India faces a choice between evolution and revolution. Over the next few weeks the selectors must complete their plans for the forthcoming Australian series.
Is it to be a last hurrah for the great figures that have adorned the game for 15 years? Should they be given one more opportunity to nail the Australians? After all they only lost by a whisker in the previous series, and that in contentious circumstances. Or should the selectors start dismantling the side veteran by veteran? In short should changes be made before or afterwards?
It is not a straightforward matter. Although several batsmen are past their peak they are not hobbling around on walking sticks. And the sight of an Australian cricketer might have much the same effect on them as dawn has upon roosters. Nor have the younger brigade been pressing hard.Trapped midway
Chances have been given to various contenders and none has imposed himself. Mohammed Kaif and Yuvraj Singh, especially, have been trapped midway between promise and deed. As a result the selectors lack compelling alternatives.
Accordingly a case can be made for waiting. Apart from anything else it would placate crowds inclined to identifying strongly with their heroes. But it will not do. India cannot twiddle its thumbs until it is proven beyond reasonable doubt that the fine batsmen of the aging generation are over the hill.
Competitors of this calibre do not lose their powers overnight. Deterioration is gradual but irreversible as eyes slow, motivation fades and feet stop dancing. Certainly the middle order could serve a little longer but selectors are obliged to anticipate not respond. Moreover India has already leapt forwards in one-day cricket. Against the wishes of an abrasive coach, the old guard was given a last dash for glory in the World Cup. Early elimination meant the team could be dismantled without upsetting anyone.Winds of change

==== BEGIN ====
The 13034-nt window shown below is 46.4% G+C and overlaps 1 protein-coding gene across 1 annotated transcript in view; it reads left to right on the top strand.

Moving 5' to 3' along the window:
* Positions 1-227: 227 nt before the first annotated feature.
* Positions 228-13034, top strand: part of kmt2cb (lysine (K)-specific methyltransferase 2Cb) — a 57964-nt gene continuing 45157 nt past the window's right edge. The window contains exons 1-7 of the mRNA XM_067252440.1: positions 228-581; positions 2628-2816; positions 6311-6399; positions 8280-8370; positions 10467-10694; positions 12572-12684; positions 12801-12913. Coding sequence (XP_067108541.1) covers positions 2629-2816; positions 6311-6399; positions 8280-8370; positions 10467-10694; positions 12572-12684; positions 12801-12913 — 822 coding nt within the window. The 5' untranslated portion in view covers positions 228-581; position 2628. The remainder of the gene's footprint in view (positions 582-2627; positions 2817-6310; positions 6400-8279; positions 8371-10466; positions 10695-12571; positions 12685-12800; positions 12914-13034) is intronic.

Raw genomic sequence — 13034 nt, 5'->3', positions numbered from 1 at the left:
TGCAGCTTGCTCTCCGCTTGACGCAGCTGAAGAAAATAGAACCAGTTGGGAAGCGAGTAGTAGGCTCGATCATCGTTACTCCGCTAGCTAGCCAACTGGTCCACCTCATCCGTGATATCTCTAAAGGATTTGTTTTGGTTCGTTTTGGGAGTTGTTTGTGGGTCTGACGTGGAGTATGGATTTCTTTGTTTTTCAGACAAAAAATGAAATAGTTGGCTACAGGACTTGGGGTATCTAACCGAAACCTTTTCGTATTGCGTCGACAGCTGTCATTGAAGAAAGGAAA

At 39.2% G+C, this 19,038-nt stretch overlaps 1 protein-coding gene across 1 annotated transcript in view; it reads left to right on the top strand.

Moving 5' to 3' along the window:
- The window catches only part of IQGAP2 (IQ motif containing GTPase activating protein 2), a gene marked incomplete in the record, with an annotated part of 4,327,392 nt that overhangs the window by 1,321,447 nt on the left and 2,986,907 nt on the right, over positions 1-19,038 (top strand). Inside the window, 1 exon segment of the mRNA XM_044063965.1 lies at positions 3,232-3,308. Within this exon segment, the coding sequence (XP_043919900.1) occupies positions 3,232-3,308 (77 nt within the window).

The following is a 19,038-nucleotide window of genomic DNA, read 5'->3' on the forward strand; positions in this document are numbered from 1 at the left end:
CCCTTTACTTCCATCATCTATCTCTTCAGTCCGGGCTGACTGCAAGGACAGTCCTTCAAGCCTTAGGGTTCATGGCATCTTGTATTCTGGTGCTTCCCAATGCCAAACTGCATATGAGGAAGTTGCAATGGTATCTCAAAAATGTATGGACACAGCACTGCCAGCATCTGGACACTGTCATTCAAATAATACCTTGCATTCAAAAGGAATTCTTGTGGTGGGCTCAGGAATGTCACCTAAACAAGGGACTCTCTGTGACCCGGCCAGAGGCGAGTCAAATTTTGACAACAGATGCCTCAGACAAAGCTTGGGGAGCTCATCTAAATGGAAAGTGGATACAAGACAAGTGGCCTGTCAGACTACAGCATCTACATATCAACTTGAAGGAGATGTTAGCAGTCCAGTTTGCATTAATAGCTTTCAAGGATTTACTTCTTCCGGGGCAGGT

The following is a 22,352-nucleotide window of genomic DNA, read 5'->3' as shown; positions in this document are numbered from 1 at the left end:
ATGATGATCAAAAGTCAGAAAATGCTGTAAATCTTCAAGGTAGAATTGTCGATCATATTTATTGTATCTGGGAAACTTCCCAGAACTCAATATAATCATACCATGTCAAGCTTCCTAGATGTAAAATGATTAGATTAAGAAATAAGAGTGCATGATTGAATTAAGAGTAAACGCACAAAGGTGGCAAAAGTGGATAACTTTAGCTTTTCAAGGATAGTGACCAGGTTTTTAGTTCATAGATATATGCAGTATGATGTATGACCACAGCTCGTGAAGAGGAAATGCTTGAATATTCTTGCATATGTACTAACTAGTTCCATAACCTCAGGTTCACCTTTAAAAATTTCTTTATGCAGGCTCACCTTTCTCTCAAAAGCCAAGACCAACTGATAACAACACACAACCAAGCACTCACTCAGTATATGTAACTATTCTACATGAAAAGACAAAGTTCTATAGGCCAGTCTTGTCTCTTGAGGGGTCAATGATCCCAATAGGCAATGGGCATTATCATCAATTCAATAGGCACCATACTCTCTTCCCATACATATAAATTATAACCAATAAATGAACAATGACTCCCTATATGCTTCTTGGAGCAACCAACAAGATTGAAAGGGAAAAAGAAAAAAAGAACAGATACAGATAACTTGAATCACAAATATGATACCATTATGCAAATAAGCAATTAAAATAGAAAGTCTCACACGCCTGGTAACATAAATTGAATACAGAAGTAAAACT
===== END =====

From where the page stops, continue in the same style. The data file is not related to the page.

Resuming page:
Mahendra Singh Dhoni was put in charge and several old-timers were put out to pasture. An immediate change came over the side. India was faster between wickets, sharper in the field and fresher of spirit. In any form of the game it is an effective formula. India won the 50-over tournament in Australia and has also prevailed in Sri Lanka.
It is not so much that the players are better but they are eager and less tarnished by time.
Now India must bring the same audacity to its Test selection. It is not sensible to wait upon events. Nor is it discreet to drop all the senior players in one fell swoop. Much better to give the newcomers a chance to play alongside Sachin Tendulkar and Rahul Dravid and to learn from them. Not that the other elders have nothing to impart. Just that these players have records telling of high durability.
India can make changes gradually, bringing in Suresh Raina, let us say, to face the Australians with another novice on standby.
It is cowardly to advocate the inclusion of one player without naming a man to give way. Whilst bowing to no-one in admiration for Sourav Ganguly and admitting that he batted superbly against South Africa, I think he must be first on the scaffold.The Australian method
Over the years Australian cricket has been characterised by its ruthlessness. Other nations were shocked by the way in which players like Ian Healy and Steve Waugh were unsentimentally discarded. But in retirement players are treated with the greatest respect. After all they know a thing or two. It’s the right way around.
Cricket belongs not to the individual but the team, not to the past but the future, not to caution but to boldness.